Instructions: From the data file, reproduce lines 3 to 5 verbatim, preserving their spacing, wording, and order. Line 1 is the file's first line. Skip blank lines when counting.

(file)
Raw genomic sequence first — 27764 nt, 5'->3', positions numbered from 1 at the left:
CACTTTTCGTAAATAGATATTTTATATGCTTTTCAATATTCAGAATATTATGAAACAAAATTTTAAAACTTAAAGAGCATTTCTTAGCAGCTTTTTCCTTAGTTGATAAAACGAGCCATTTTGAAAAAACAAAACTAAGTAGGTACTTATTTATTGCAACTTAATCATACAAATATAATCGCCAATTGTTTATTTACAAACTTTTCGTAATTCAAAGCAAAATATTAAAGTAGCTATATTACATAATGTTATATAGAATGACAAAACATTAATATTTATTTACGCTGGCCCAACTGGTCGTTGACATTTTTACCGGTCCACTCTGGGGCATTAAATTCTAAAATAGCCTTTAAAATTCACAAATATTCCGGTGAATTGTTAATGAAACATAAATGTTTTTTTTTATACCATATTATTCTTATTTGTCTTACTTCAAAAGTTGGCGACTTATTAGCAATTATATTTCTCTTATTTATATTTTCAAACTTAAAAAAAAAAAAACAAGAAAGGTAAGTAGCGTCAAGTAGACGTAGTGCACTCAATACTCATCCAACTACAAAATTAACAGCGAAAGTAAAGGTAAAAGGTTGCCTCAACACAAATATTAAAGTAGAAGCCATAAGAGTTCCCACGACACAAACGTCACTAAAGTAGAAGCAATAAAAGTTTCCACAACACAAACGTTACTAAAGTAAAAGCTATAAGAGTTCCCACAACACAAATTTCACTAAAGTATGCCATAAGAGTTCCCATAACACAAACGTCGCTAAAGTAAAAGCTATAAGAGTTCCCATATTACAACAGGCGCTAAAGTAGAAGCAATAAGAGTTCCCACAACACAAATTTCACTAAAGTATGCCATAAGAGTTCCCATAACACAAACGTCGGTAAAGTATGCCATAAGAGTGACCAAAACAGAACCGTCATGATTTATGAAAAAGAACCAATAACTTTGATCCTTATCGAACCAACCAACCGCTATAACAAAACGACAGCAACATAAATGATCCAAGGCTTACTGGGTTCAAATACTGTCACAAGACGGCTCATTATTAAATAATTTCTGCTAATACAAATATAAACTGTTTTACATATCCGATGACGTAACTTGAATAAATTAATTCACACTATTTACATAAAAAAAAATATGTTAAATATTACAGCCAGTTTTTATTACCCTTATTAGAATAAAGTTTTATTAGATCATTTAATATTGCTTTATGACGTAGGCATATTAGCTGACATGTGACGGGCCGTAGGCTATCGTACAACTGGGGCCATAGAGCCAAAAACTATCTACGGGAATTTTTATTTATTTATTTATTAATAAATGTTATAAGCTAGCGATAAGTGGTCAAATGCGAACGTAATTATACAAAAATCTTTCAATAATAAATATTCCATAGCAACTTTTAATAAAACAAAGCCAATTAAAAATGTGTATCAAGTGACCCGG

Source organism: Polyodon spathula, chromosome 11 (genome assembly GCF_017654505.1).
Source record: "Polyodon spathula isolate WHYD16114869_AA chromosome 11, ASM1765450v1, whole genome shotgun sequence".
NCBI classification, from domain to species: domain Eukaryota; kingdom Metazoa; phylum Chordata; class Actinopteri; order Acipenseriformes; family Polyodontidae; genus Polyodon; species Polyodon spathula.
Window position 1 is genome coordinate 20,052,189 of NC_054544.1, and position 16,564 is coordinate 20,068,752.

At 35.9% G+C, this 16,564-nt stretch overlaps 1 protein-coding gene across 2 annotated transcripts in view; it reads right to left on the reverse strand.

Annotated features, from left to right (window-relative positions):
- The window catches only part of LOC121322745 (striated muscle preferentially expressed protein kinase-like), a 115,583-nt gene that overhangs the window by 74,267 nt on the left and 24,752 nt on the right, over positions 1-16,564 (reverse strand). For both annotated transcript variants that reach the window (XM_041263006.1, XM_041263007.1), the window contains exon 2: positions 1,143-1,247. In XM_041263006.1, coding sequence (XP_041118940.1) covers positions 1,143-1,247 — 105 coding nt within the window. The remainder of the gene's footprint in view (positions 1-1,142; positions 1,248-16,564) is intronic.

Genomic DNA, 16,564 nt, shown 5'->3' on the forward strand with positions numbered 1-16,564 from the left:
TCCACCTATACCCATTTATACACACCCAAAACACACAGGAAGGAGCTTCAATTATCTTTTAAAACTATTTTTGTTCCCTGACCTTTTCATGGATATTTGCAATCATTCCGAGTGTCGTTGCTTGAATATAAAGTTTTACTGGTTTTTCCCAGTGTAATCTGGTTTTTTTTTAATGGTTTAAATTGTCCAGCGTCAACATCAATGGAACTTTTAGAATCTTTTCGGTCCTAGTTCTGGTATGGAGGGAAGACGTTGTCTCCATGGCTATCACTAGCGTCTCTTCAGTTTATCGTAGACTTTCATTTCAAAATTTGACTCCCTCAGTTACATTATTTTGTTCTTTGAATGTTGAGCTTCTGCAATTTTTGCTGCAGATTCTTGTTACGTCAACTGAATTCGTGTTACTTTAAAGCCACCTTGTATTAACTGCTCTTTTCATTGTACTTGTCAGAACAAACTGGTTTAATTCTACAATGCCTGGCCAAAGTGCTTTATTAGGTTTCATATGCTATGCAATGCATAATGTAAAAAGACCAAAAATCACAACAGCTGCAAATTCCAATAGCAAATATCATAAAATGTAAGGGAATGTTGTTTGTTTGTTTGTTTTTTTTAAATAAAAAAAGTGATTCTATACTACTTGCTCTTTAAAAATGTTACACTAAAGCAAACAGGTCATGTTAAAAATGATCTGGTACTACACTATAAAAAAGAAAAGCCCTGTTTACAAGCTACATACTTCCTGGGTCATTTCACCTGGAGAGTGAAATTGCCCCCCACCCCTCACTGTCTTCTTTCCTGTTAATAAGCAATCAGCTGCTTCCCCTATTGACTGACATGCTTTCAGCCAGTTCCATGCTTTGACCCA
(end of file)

Source organism: Polyodon spathula, chromosome 11 (genome assembly GCF_017654505.1).
Source record: "Polyodon spathula isolate WHYD16114869_AA chromosome 11, ASM1765450v1, whole genome shotgun sequence".
NCBI classification, from domain to species: domain Eukaryota; kingdom Metazoa; phylum Chordata; class Actinopteri; order Acipenseriformes; family Polyodontidae; genus Polyodon; species Polyodon spathula.